Abstract Recent advances in proteomics allow the accurate measurement of abundances for thousands of proteins and phosphoproteins from multiple samples in parallel. Therefore, for the first time, we have the opportunity to measure the proteomic profiles of thousands of patient samples or disease model cell lines in a systematic way, to identify the precise underlying molecular mechanism and discover personalized biomarkers, networks and treatments. Here, we review examples of successful use of proteomics and phosphoproteomics data sets in as well as their integration other omics data sets with the aim of precision medicine. We will discuss the bioinformatics challenges posed by the generation, analysis and integration of such large data sets and present potential reasons why proteomics profiling and biomarkers are not currently widely used in the clinical setting. We will finally discuss ways to contribute to the better use of proteomics data in precision medicine and the clinical setting. proteomics, phosphoproteomics, data integration, precision medicine Introduction Precision medicine refers to the use of diagnostic, therapeutic and monitoring strategies for individual patients based on their molecular profiles [1]. While there has been one promising example of monitoring molecular data from a single individual for a long term to assess their health and disease status [2], in practice, the focus of the community lies mainly in the stratification of diseases into subtypes, based on molecular biomarkers or signatures, i.e. in the molecular taxonomy of disease [3]. The aim is to use these signatures to assign patients to specific disease subgroups and administer the most effective therapy for them. For example, patients with certain variants of TPMT, a thiopurine methyltransferase, are known to exhibit severe toxicity to the most common leukemia chemotherapy drug, thiopurine [4]. The dosage of the drug for their treatment is thus currently adjusted, based on TPMT variant screening, to avoid the toxicity and treat leukemia effectively [5]. Extensive molecular characterization of gene expression signatures in breast cancer [6–8] has allowed the development of multigenes assays that are currently undergoing clinical trials for routine use in the clinic to guide patient treatment and monitoring [9]. Most efforts to molecularly characterize diseases use genomic-based methodologies to identify genetic variants, including copy number variations [10] and differential gene expression [6] associated with specific disease subtypes [11] (Figure 1). While significant progress has been made in stratifying patients and diseases, there has been limited success in using this information in the clinic. In a recent meta-analysis study of a Phase 1 trial for treating refractory malignant neoplasms, they found that, while the response rate using the ‘precision’ biomarker was significantly higher than in its absence, the median response rate was still only ∼30% [12]. Systems biology [13] has shown that focusing only on the genomic and transcriptomic layers of cell function regulation leaves us blind to other important regulators of cell phenotypes and outcomes. For example, metabolomics data provide information regarding the metabolism and energy balance regulation of the cell, and epigenomics can reflect the regulation of the gene expression and the effect of environmental factors on the cell. The use of these data sets in precision medicine has been reviewed elsewhere [14, 15]. Figure 1. View largeDownload slide Example workflow for precision medicine. Multi-omics data are initially collected from patients and integrated to create their individual molecular profiles. These profiles are then matched to previously defined disease profiles that can guide the selection of treatment. This is achieved either through a match to known biomarkers, omics signatures or network/pathway signatures. The appropriate drug is then selected based on this match, to improve the chance of successful treatment and reduce the probability of side effects. Figure 1. View largeDownload slide Example workflow for precision medicine. Multi-omics data are initially collected from patients and integrated to create their individual molecular profiles. These profiles are then matched to previously defined disease profiles that can guide the selection of treatment. This is achieved either through a match to known biomarkers, omics signatures or network/pathway signatures. The appropriate drug is then selected based on this match, to improve the chance of successful treatment and reduce the probability of side effects. It is well known that changes in gene expression do not always reflect changes in protein abundance [16–18]. Proteins are the major effectors of cell functions through changes in their posttranslational modifications (PTMs) and abundance, reflected also on changes in their interactome with effects on cell phenotypes. It is therefore critical to also consider proteomics, phosphoproteomics and other PTM-‘omics’ data sets in our studies to understand disease development and subtypes, as they can better capture the functional state and dynamic properties of a cell. However, these data sets have not been extensively used in the precision medicine field because of the time required to run samples, complexity and dynamic range of proteomics samples, lack of reproducibility among laboratories, differences between quantification methods and other confounding factors [19, 20]. Recently, technological developments in instrumentation, sample preparation and data analysis [20–23] and initiatives to develop standards for the generation and evaluation of these data [24–30] have resulted in the availability of high-quality, reproducible and comprehensive proteomics and phosphoproteomics data sets and protocols to generate such data. For example, Sharma and colleagues [31] were able to detect 50 000 phosphopeptides in a single human cancer cell line, and scientists can routinely and accurately measure thousands of peptides within short time frames: Hebert et al. [32] were able to measure the entire yeast proteome comprising peptides from ∼3980 proteins in just over 1 h. Hundreds of targeted and global proteomics data sets are also collected by the CPTAC (Clinical Proteomic Tumor Analysis Consortium) to contribute to the study of cancer [33]. Therefore, the bioinformatics community must currently address the challenge of taking advantage of this new layer of information and integrating it with other valuable omics layers to study the mechanism of human disease and translate it into actionable insight in the clinic. Targeted proteomics methods such as SRM/MRM (Selected/Multiple Reaction Monitoring; [34]) and data-independent acquisition methods such as SWATH-MS (Sequential Windowed Acquisition of All Theoretical Fragment Ion Mass Spectra) also allow significant reduction in variability during data acquisition and improved data set quality [35]. For details on the technological advances that have allowed this revolution in proteomics and PTM-omics data acquisition, we redirect the reader to numerous existing publications [21, 22, 36–38]. Recent reviews have discussed proteomics and phosphoproteomics in the context of precision medicine [39, 40]. In this review, we will present an overview of bioinformatics approaches used to analyze these data individually as well as integrated with other omics data sets and will discuss challenges that should be tackled to gain insight into disease mechanisms and advance the field of precision medicine. Proteomics-derived precision biomarkers and signatures A major application of proteomics is for the identification of biomarkers for disease. Biomarkers can be divided in (i) diagnostic to identify a given type of disease (ii) prognostic to measure the disease status and (iii) predictive to measure a response to a treatment [41]. Ideally, a biomarker should distinguish the disease unambiguously and should be detected in an accessible body fluid such as plasma, blood, serum urine, saliva or cerebrospinal fluids [42]. For example, the prostate-specific antigen (PSA) is one of the most famous noninvasive screening biomarkers and is used to detect prostate cancer [43]. However, a high concentration of PSA in the blood is also associated with benign prostatic hyperplasia and prostatitis [44–46]. Thus, even though PSA provides sufficient sensitivity, it fails in the discrimination between prostate cancer and other prostate pathologies because of its poor specificity [47]. In recent years, to improve biomarker sensitivity and specificity, researchers have turned to a combination of biomarkers, i.e. a disease signature, instead of pursuing an ideal biomarker [48]. Using proteomics characterization of samples from different stages of luminal-type breast cancer progression, Pozniak et al. [49] identified differences in components of protein homeostasis and metabolic regulation that can differentiate healthy, from primary or lymph node-metastasized tumor tissues, and lymph node-positive and negative breast cancers. Proteomics-based subtyping of colon and rectal cancer patients by the CPTAC was also more fine-grained than that based on transcriptomics data leading to better prediction of patient prognosis [50]. Combining protein with phosphoprotein abundance measurements using reverse phase protein arrays has also been used, e.g. for the prediction of ovarian cancer recurrence [51]. Numerous studies have showcased the value of phosphoproteomics data in providing mechanistic information underlying the disease mechanism [52–54]. For example, phosphoproteomics data have been used to discover the mechanism of resistance of melanoma cells to BRAF inhibitors [52] and of glioblastoma to mTOR (mechanistic target of rapamycin) inhibitors, leading to the discovery of a novel combination therapy for the latter [53]. Casado and collegues [55] used phosphoproteomics data on hematological cancer cell lines to assign them to specific tumor types and potential treatments. They also studied acute myeloid leukemia primary cells to identify the differential activation of kinases in cells that presented different drug resistance profiles [56]. Excitingly, cell-specific phosphoproteomics has also been used to study bidirectional signaling between endothelial cells and tumor cells to understand metastatic mechanisms of tumor cells [54]. Recently, phosphoproteomics data were used to create mechanistic models of colorectal cancer cell line-specific drug resistance, suggesting that this could be a viable option also for patients [57]. It is therefore clear that the proteomics and phosphoproteomics layer of omics information can provide valuable insight in our quest towards precision medicine. Extracting relevant and reliable features (proteins) from high-throughput proteomics data is the main challenge for the biomarkers identification process. One approach is to use those proteins that are differentially expressed between normal and disease state [58–62]. More sophisticated methods such as machine learning and network-based approaches are also used. Machine learning methods such as support vector machine [63, 64] (SVM), neural networks [65–69], decision tree [67], random forest [70, 71] and genetic algorithms [72] have been successfully applied to proteomics data to identify biomarkers for several cancer types, heart failure and other conditions. Ahn et al. [73] constructed a 29-plex array platform comprising 29 potential biomarkers associated with gastric adenocarcinoma. A total of 13 candidate biomarkers were selected by random forest feature selection algorithm. Random forest and SVM were used to classify individuals as patients with gastric adenocarcinoma or controls. The algorithms tested on an independent blinded set of 95 gastric adenocarcinoma sera and 51 controls reached a mean accuracy of 89.2 and 85.6%, respectively. Random forest generally outperformed SVM, regardless of stage or tumor size; however, the SVM algorithm performed well for diagnosing small tumors. Rogers et al. [66] trained a neural network on either presence/absence of peaks or peak intensity values in a cohort of patients affected by renal cell carcinoma. Their model reaches sensitivity and specificity values of 98.3–100%. However, in an independent validation cohort of 80 cases, the performances were significantly weaker (sensitivities and specificities ranged from 41.0 to 76.6%). This highlights the frequent tendency of machine learning approaches to overfit their functions to noise inherent to the data set rather than the signal. Appropriate consideration regarding the complexity of the model and control data sets should thus always be used to avoid this issue when using such approaches. High-throughput proteomics data sets are characterized by a high number of variables/features compared with the total number of samples available. Hence, the input space includes many irrelevant or noisy features, which, coupled with the wide heterogeneity commonly found in biological samples, make it difficult to identify the truly important biomarkers. To tackle this problem, dimensionality reduction methods [74], such as PAM (Prediction Analysis for Microarrays) [75], SVM-RFE (Support Vector Machine-Recursive Feature Elimination) [48], SAM (Significance Analysis of Microarrays) [76], are used, in combination with machine learning methods, to reduce the noise in the data sets. This is achieved by discarding irrelevant features and enhances the generalization and the prediction performance. For reviews of feature selection algorithms, we redirect the reader elsewhere [77–79]. The lack of reproducibility across different data sets, technical issues such as the overfitting problem in machine learning approaches and the intrinsic complexity of human diseases often prevent promising biomarkers from reaching clinical application [80]. A promising idea to improve the reproducibility and the interpretation of the results is to incorporate prior biological knowledge and different high-throughput data sets to facilitate our understanding of biological processes at a mechanistic level. From lists to integrated networks Uncovering the individual mechanisms of disease development and progression in different patients will be key to designing accurate precision therapy strategies. As a first step in that direction, omics data analysis approaches typically attempt to identify affected biological processes and functions [49] by using Gene Ontology [81] or pathway (or other features) enrichment analyses [82] on the differentially regulated entities of each data set (e.g. genes, proteins or phosphopeptides). These differentially regulated entities can also be mapped onto existing interaction networks or pathway maps to provide a better picture of the cell processes affected in a specific sample. For example in the tumor endothelial bidirectional signaling study mentioned above [54], the authors mapped the affected phosphopeptides onto KEGG pathway maps [83], to understand the pathways involved in the transendothelial metastasis of tumors. More recently, a collection of methods, mostly developed for and applied to genomics and transcriptomics data sets, has been developed that take into consideration also the protein interaction network and pathway structure to identify patient-specific disease-perturbed pathways [84]. The SPIA algorithm (Signalling Pathway Impact Analysis) combines information on the differential expression of genes with their influence in a pathway based on their placement in a pathway topology [85]. HotNet2 [86] and Tied Diffusion Through Interacting Events (TieDIE; [87]) use slightly varied diffusion-based approaches that include a form of random walk and weighting according to the connection strength and network topology to propagate the effect of the perturbation in a given network [88]. There are many other methods available (the most widely used are reviewed here [84]) using, for example, network propagation [89] and clustering [90], current flow through the network [91], random walk [92, 93], pathway models [57] or other approaches for identifying perturbed functional modules or pathways in a network and using these as signatures to stratify patients or differentiate cancer model cell lines (Figure 2). Figure 2. View largeDownload slide Different methods used in biomarker discovery. (A) Differentially expressed method, (B) machine learning method, (C) network-based method DE, differentially expressed; NN, neural network; RF, random forest; DT, decision tree; GA, genetic algorithm; NBS, network-based stratification; RW, random walk. Figure 2. View largeDownload slide Different methods used in biomarker discovery. (A) Differentially expressed method, (B) machine learning method, (C) network-based method DE, differentially expressed; NN, neural network; RF, random forest; DT, decision tree; GA, genetic algorithm; NBS, network-based stratification; RW, random walk. The concepts and methodologies can also be applicable to proteomics data sets; however, there are some issues that should be considered both when using these methods for transcriptomics/genomics data and when attempting to apply them to proteomics and phosphoproteomics data sets. Specifically, most of them tend to use existing interactome data and annotated pathway data, which are currently incomplete and biased toward highly expressed proteins [94–96]. This issue is further exacerbated, when trying to apply them to proteomics data sets, by the fact that these also inherently contain this bias. Moreover, our knowledge of tissue-specific interactions and their rewiring in different cellular states or conditions is currently limited [97, 98]. Such rewiring also occurs in disease and may vary across patients, and therefore, the use of generic networks and pathways for precision medicine applications may not be ideal. Finally, another issue to consider when applying such methods to proteomics and phosphoproteomics data sets is that they tend to have a much smaller coverage of the entire proteome than other respective omics data sets, depending on the instrument or technology used and the dynamic range of the abundances in the sample [99, 100]. It would therefore be useful to develop computational approaches that are tailored specifically to proteomics and phosphoproteomics data sets to account for these associated data characteristics. In the past few years, there have been a number of such methods developed. They mainly focus on accurately estimating the activity of diverse kinases in the systems under study to highlight the context-specific signaling networks that are active in each context. The most widely used method is the kinase–substrate enrichment analysis method [56], which calculates the kinases activity based on the differential abundance of their known substrates. Other methods include IKAP (inference of kinase activities from phosphoproteomics; [101]), which uses a machine learning approach, KARP (kinase activity ranking using phoshphoproteomics data; [102]), which calculates the relative phosphorylation of a kinase‘s substrates versus the total phosphorylation in the data and KinasePA (Perturbation analysis; [103]) and CLUE (CLUster Evaluation; [104]), which require perturbation or time series data. A few different approaches have been extensively benchmarked by Hernandez-Armenta and colleagues [105]. As proteomics and phosphoprteomics data sets provide a direct picture of the cell’s functional state, inclusion of prior knowledge in these methods, such as motifs or interaction interfaces, known enzyme–substrate relationships and effects of mutations on protein structure and function, can also help better understand the effect of perturbations on the functional network. Data integration approaches Despite the wealth of information that proteomics and phosphoproteomics data can provide, it still represents only one layer of cell function and regulation. Thus, to truly understand cell function in-depth, it is critical to consider as many as possible layers of cell function regulation [13]. This is especially true in the context of precision medicine where different layers of cell regulation may be important for each patient, and additional clinical information must also be included in the analysis. Therefore, one major challenge that our community is currently trying to solve is that of effective data integration of the less mature proteomics and phosphoproteomics layers of information with other omics data sets that have been more extensively studied and integrated in recent years. There is currently no standard or optimal approach to data integration, and several methods have been developed (for reviews, see [106–108]). Here, we will focus on the main approaches used thus far to integrate proteomics data sets with other omics or clinical data. Depending on the data sets they integrate, methods can be divided into homogenous, where the data sets contain the same type of data but from different sources, and heterogeneous, where multiple data sets with different data types are integrated. These methods can either integrate the layers of information in a step-wise fashion or in a single step to generate an integrated model of the system under study. For example Drake et al. [109], used a step-wise approach to integrate genomic, transcriptomic and phosphoproteomics data to identify patient-specific networks that are affected in prostate cancer and suggest potential precision treatments for these patients. Specifically they first used the data sets to broadly identify the pathways, transcription factors and kinases that are likely active in their samples and then applied their diffusion-based algorithm, TieDie [87], to pinpoint the different functional modules and pathways that are affected in the different patients. In this study, they also showed that the integration of phosphoproteomics was able to uncover pathways that would have otherwise been missed underlining the importance of including this level of information in precision medicine approaches. By applying this pipeline on three different prostate cell lines as validation, they were able to support their results either through evaluation of their predicted drug sensitivity or through gene essentiality studies. Rudolph and colleagues [110] integrate protein interaction networks with phosphoproteomics data and evolutionary conservation to define signaling functionalities for proteins in a data set and delineate the active signaling pathways in a given phosphoproteomics data set. A recent systematic search for algorithms to reconstruct signaling pathways from phosphoproteomics [111] has shown that integration with prior knowledge yields the best results. The most promising methods that integrate data sets in a single step include principle component analysis (PCA) [112] (or factor analysis)-based and nonnegative matrix factorization (NMF)-based [113, 114] approaches, as they are able to integrate diverse and large data sets and perform effective dimensionality reduction to allow easy downstream machine learning [115] or network-based [113] analyses and creation of models that represent the system under study. The major issue with PCA-based approaches is the difficulty in interpretation of the biological mechanism underlying the different factor associations. Therefore, different supervised [116] or unsupervised [117] approaches can be used to choose the appropriate factors and help the results interpretation. These can include implementation of linear discriminant analysis [116], Bayesian classifiers [118], SVMs [119] and K-nearest neighbor [120] approaches after the PCA analysis. Liu et al. [118] integrated microRNA, mRNA and proteomics data into a joint matrix. They then used factor analysis and linear discriminant analysis to extract the molecular mechanism of cancer in different cell lines. The integrated approach identified clinically relevant markers and outperformed the analyses performed on the separate data sets. While matrix factorization methods such as NMF and variations have been routinely applied to genomics and transcriptomics data [113, 121, 122], they have only recently been applied to proteomics data sets. For example, Yuan et al. [123] used pairwise NMF between omics data sets and clinical data to study the utility of using these omics data integration approaches in the clinic. In the subgroups, which they identified by combining proteomics and clinical data, they were able to identify—among other biomarkers and activated pathways—an additional patient subgroup that might also benefit from MEK (Mitogen-activated protein kinase kinase) targeting therapies. A great advantage of matrix factorization approaches for proteomics and phosphoproteomics data sets is that they can also be used to impute missing data points [124]. This can be valuable for these data sets, as they inherently do not provide comprehensive measurements of all the components that might be present in other omics data types such as transcriptomic or genomic data sets. Other approaches for data imputation that can be applied in proteomics and phosphoproteomics data use nonlinear optimization approaches [125, 126]. Another integration approach that has been applied to the proteomics data is based on a multiple extension co-inertia analysis to identify the relationships among different omics data sets. Meng et al. [127], for example, integrated the transcriptome and proteome profiles of cells in the NCI-60 cancer cells. Using the integrated model, they found that the extravasation signaling pathway plays a fundamental role in leukemia; the same pathway was not identified in the single data set analyses. Other than the missing data points that were discussed above, one of the major challenges for integrating proteomics and phosphoproteomics with other omics data sets is the inconsistent annotation and reporting of such data sets and analysis pipelines. This, in combination with the dynamic nature of the proteome and phosphoproteome, can result in the introduction of noise to the integrative models used to study a disease or a patient. As unified data collection and standardization processes are being developed for use of these data in the clinic, consistent methods to record the associated meta-data for this information that can be used in conjunction with existing methods for genomic and other omic data sets need to also be developed. In recent years, there have been bioinformatics platforms and methods developed to reduce the variability from the data acquisition and analysis processes. Examples for this are the ProHits [128] and OpenMS [129]. ProHits is a software platform that is used mainly for interaction proteomics and provides a variety of options for data management and analysis that are systematically tracked to ensure the downstream reproducibility of the analysis pipelines. OpenMS is an open-source suite of analysis software for mass spectrometry data allowing the implementation of different pipelines and analyses procedures in a transparent and scalable way. These kinds of platforms ensure the reproducibility of the analyses pipelines. Methods for ensuring reproducibility during data acquisition are also important. For example, the TRIC (Transfer of Identification Confidence; [130]) algorithm, developed for SWATH-MS-targeted proteomics, uses a clever alignment approach to reduce the variability in peak picking and quantification across mass spectrometry runs. Other similar software has been previously compared by Navarro et al. [131]. The inherent variability of proteomics and phosphoproteomics data sets can also be a confounding factor in data integration efforts. It has been shown in single-cell studies that the noise and sample variability significantly decrease when a specific cell response is activated compared with a static state, because of regulatory coordination [132]. Therefore, acquiring nonstatic data points, where possible, will reduce data variability and increase the signal to noise ratio. Additionally, single-cell technologies, providing single-cell measurements of protein or phosphoprotein abundance, have the potential to mitigate the data variability issue and improve the use of these data for understanding disease development. From networks to mechanistic models For use of proteomics and phosphoproteomics in the clinic, it is important to provide mechanistic information for a disease beyond the pathways and functional modules that have been affected. Halasz et al. [133] used phosphoproteomics data sets and a probabilistic framework to create a mechanistic and executable model of the rewiring that occurs in signal transduction pathways in cancer cells. They were able to identify a cell line-specific feedback loop for inhibition of IRS1 by p70S6K in colorectal cell lines and to perform stimulations to identify ways to increase their sensitivity to TRIC (TCP-1 ring complex) inhibitors. Eduati et al. [57] used dynamic logic models and phosphoproteomics data to study the colorectal cell line-specific mechanism of drug resistance and a identified novel drug combination that can be used to overcome it. Such models can be invaluable in the clinic to not only understand the mechanism of disease but also to simulate and predict the outcome of a treatment on specific patient groups or even individuals, depending on the available models. Challenges for clinical application While the proteomics and phosphoproteomics layers of functional regulation provide valuable insight into disease development and mechanism, there are still some challenges that need to be tackled before they can be readily applied for stratification of patients, even if data quality and bioinformatics challenges discussed above are tackled. One of the major challenges is that most current ‘omics’ data analyses provide results that are not readily interpretable or actionable. For example, while identifying that a handful of pathways are affected in a specific patient subgroup may suggest the administration of specific kinase inhibitors as therapy, it does not necessarily uncover the full mechanism of a disease. There have been successful examples, such as the work of Zeevi and colleagues [134] that used omics data, clinical data and machine learning to devise an actionable change in personalized nutrition to regulate post-meal glucose levels, without an in-depth understanding of the mechanism at play. However, in most situations, lack of mechanistic information regarding a disease’s development, makes it difficult to identify the causal targets for therapy at a reliability level that is appropriate for precision therapies in the clinic. As new methods for proteomics data analysis develop, our community needs to take this into consideration: rather than providing ‘big picture’ representations of affected cell processes in a disease, there is a need for producing reliable ranked targets or biomarkers by probability of being effective [135–137] or ranked testable hypotheses to help decide on one, alongside an easy-to-interpret explanation for their selection. This requires an in-depth understanding of cell processes and their interactions. Recent years have seen the collaborations between computational biologists and clinicians or basic-science biologists dramatically increase, because of the advent of large-scale data sets and systems biology. The importance, however, of understanding basic biological processes in-depth to be able to understand disease mechanisms underlines the need for increased collaboration also between clinicians and basic research scientists. Interdisciplinary collaborations, including clinical data to take snapshots of the disease ‘omics’ profile, and iterations of computational analysis and basic biology for in-depth mechanistic studies of relevant cell processes, can lead to a detailed understanding and models of disease development, thus helping better stratify patients according to their disease subtype mechanism and design more knowledge-based treatments. Proteomics and phosphoproteomics data sets, as described above, can provide mechanistic insight into cell processes and are therefore ideal for inclusion in such studies to provide testable mechanistic hypotheses. Of course, the major disadvantage of such three-level approaches is that it takes time to perform in-depth studies of cell processes; however, as our knowledgebase of cell processes, their cross-talk and their role in different diseases increases, this will prove to be a worthwhile investment in the long run and might be the only way to truly achieve the goal of precision medicine across multiple diseases. An additional challenge is presented when associating identified affected cell processes with specific disease phenotypes or clinical data. Currently, most studies use patient survival data as the patient phenotype and associate omics signatures with remission or survival rates [138]. More detailed and standardized phenotyping of patients can provide a better understanding of the causal cell processes of a disease and can improve diagnosis and tracking both of its progression and the effects of treatment and other issues that might affect a patient’s quality of life [138]. As more omics data from patients are being generated, standardized protocols for systematically recording the phenotype of the relevant cells—if possible—and wider availability of in-depth patient clinical characteristics to data scientists beyond survival rate will also provide a significant contribution toward our community‘s goal of precision medicine. Ethical considerations to ensure patient anonymity and privacy need to also be taken into account in the development of these protocols as well as in the process of data sharing [140, 141]. The standardization of analysis pipelines and representation of results also present an issue for the routine application of proteomics protocols in the clinic. Whether the outcome of patient data analysis is the identification of a biomarker or a disease signature, robust quality control and analysis tools needs to be readily available to clinicians as well as accurate protocols for sample acquisition and results interpretation. This is critical to provide reproducible, high-quality precision care for patients across different hospitals and treatment centers. Proteomics and phosphoproteomics-specific data analysis pipelines have only recently started to be systematically developed and included in precision medicine studies [109]. Therefore, as the field matures, we expect to see significant progress in their standardized use across laboratories, institutes and eventually in the clinics. Future directions Proteomics and phosphoproteomics have recently emerged as a new layer of patient omics information in the field of precision medicine. Technological advancements and community efforts to standardize protocols and achieve robust and reproducible results [24–30] have contributed greatly to the utility of this data type in large-scale studies of disease and patient stratification. Their major strength lies in the fact that they give a picture of the actual workforce of the cell and are thus highly suited for studying the mechanism of disease development and progression. Other than the data reproducibility issue that the community is now efficiently tackling, one of the main challenges from a bioinformatics perspective that still prevents the wide-spread use of proteomics and phosphoproteomics data is the need for effective, data type-specific methods to extract the valuable knowledge it encodes and to integrate it efficiently with other large-scale data sets and prior knowledge. There are significant efforts made in this direction, and as the field matures, and more PTMs are also included, we expect it to provide great insight into the development of disease and help improve stratification of patients and design of precision approaches to their treatment and monitoring. Additionally, proteomics and phosphoproteomics data, like transcriptomics, encode highly dynamic information. Therefore, to accurately highlight differences in disease mechanisms and functional networks, and to reduce data variation, it is optimal to collect data sets on stimulation or perturbation rather than in a static state. This is currently impractical in a clinical setting, where we rely on a single sample from a usually untreated patient, but it could prove useful when performing, for example, window of opportunity trials where novel drugs are tested on patients before the standard treatment to evaluate their effect on untreated individuals [142, 143]. Currently, the bulk of population-level omics data is being collected to study cancer for precision oncology applications. Clearly, for precision medicine to become widely applicable more focus should be placed on characterizing also other diseases and their subtypes. These cancer studies, nevertheless, provide a unique learning opportunity for our community: we can use this rich data set to define what is the best way to maximize the orthogonal information we acquire from all these different omics layers, to estimate how many data sets are sufficient for characterizing a disease and potentially to identify the minimal components that one needs to measure in a cell to get the global signaling, gene regulation and metabolic status from a sample. From a proteomics perspective, such information can dramatically reduce the cost and variability of a study, making it even more applicable for clinical applications, for example through an educated design of targeted proteomics or phosphoproteomics approaches. Of the drugs that are tested in clinical trials only 1 in 10 successfully go to the market [144]. This presents a huge financial burden for the pharmaceutical companies and the public. Bioinformatics approaches that effectively integrate omics data with in-depth clinical data can help guide many aspects of clinical trials to improve the chances of their success (for a recent review, see [145]): analysis of patients’ omics data can help to guide the selection of targets and associated drugs and the appropriate group to which a drug can be administered with improved chance of success. Bioinformatics data storage and automated analysis pipelines can also make this knowledge available to future studies. At later stages, side effects or outcomes of the trial can be associated with specific molecular signatures in the patients to understand their mechanisms and design approaches to circumvent them. Indeed, these methods are already in use, and there are already guidelines in place to guide the design of clinical trials using omics data sets [146]. Thus, as an increased amount of clinical records and associated omics data sets become available to scientists, bioinformatics approaches will play an important role in guiding clinical trials with an increased success rate. In an ideal precision medicine scenario, we would be able to create a widely used and robust clinical tool that can guide doctors with respect to the data required from a patient to provide his subdisease mechanism and guide the choice of therapy and monitoring. While we are several decades away from such a tool, and indeed from widespread use of any precision medicine approaches at all, it is nevertheless becoming increasingly clear that understanding at the molecular level and creating dynamic mechanistic models of cell functions during disease development and progression are critical for the success of precision medicine. Precision medicine for all is still a long-term goal for our community. However, the field is rapidly progressing, and it certainly does not seem as far-fetched as it did 10 years ago. Even not taking into consideration the improvement in global quality of life, studies have demonstrated the cost–benefit of applying such approaches in the clinic [147]. Programs such as the St Jude Children’s Research Hospital Pharmacogenomics of Anticancer Agents Research 4Kids (PG4Kids) program [148] and the Icahn School of Medicine at Mount Sinai Clinical Implementation of Personalized Medicine through Electronic Health Records and Genomics-Pharmacogenomics (CLIPMERGE PGx) program [149] can provide valuable knowledge regarding the practical prerequisites for real life precision medicine implementation. Additionally, exciting developments in preclinical studies include the use of patient-derived xenograph mouse models of disease (e.g. at the Jackson Laboratory), for testing precision therapies. We expect current and future advances in proteomics and phosphoproteomics data collection and analysis to greatly improve our understanding of disease development and progression also contributing to improved implementation of precision medicine in real world applications. Key Points Precision medicine aims to tailor diagnostic, therapeutic and monitoring approaches to specific patient subgroups. Proteomics and phosphoproteomics data sets can provide mechanistic insight into disease development and are thus valuable for precision medicine approaches. Major challenges presented by these data include the lack of data robustness and standardization as well as the limited proteome and phosphoproteome coverage. Methods that are developed specifically for these data types as well as their effective integration with other data sets can mitigate the issues. Funding Funding for open access publication fees was provided by the European Molecular Biology Laboratory. 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Briefings in BioinformaticsOxford University Press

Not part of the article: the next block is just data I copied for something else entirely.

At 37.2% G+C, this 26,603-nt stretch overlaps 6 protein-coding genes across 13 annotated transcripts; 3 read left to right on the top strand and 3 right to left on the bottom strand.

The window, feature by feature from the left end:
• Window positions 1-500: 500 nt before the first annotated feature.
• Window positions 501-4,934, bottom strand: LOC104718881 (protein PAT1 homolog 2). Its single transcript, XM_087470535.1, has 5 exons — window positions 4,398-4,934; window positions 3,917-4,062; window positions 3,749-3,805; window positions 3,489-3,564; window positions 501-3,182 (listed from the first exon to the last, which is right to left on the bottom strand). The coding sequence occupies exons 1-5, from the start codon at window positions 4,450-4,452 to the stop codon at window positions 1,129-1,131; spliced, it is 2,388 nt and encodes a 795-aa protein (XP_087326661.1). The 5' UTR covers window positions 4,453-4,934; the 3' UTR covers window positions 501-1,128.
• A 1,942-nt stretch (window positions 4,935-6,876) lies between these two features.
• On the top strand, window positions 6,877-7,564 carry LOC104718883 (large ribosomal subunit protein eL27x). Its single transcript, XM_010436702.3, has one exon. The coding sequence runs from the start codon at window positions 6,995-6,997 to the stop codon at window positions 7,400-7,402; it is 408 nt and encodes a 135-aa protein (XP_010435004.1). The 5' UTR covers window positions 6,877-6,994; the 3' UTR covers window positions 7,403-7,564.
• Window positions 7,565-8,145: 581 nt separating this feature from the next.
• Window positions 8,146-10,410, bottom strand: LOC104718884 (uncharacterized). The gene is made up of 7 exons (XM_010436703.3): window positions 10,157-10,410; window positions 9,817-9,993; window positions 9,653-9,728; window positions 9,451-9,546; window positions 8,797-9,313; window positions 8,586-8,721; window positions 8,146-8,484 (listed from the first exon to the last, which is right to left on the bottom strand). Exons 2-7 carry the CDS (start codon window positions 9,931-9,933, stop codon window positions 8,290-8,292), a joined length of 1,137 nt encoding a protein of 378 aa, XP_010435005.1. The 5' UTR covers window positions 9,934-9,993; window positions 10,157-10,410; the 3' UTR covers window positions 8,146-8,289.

Published: Oct 25, 2017